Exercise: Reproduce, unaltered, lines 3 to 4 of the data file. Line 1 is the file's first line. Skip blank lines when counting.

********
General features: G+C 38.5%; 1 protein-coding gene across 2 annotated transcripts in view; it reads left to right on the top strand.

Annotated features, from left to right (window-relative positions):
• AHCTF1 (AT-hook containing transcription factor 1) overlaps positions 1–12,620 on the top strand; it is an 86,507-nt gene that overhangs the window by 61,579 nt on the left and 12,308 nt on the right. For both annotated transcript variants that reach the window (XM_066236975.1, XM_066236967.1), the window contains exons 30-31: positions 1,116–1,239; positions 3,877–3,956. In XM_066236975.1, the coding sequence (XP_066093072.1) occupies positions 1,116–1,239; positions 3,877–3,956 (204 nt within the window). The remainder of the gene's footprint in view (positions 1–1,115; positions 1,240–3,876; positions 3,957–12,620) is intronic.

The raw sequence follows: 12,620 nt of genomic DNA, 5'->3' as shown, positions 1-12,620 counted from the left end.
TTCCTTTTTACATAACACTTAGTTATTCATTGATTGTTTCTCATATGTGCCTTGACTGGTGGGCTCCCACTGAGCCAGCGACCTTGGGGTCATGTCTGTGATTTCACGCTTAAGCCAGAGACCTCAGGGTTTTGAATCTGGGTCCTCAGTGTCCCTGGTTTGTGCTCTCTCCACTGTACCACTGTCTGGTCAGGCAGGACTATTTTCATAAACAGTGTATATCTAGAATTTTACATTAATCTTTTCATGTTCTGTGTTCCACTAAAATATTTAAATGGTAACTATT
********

• AHCTF1 (AT-hook containing transcription factor 1) overlaps positions 1–12,620 on the top strand; it is an 86,507-nt gene that overhangs the window by 61,579 nt on the left and 12,308 nt on the right. For both annotated transcript variants that reach the window (XM_066236975.1, XM_066236967.1), the window contains exons 30-31: positions 1,116–1,239; positions 3,877–3,956. In XM_066236975.1, the coding sequence (XP_066093072.1) occupies positions 1,116–1,239; positions 3,877–3,956 (204 nt within the window). The remainder of the gene's footprint in view (positions 1–1,115; positions 1,240–3,876; positions 3,957–12,620) is intronic.

The raw sequence follows: 12,620 nt of genomic DNA, 5'->3' as shown, positions 1-12,620 counted from the left end.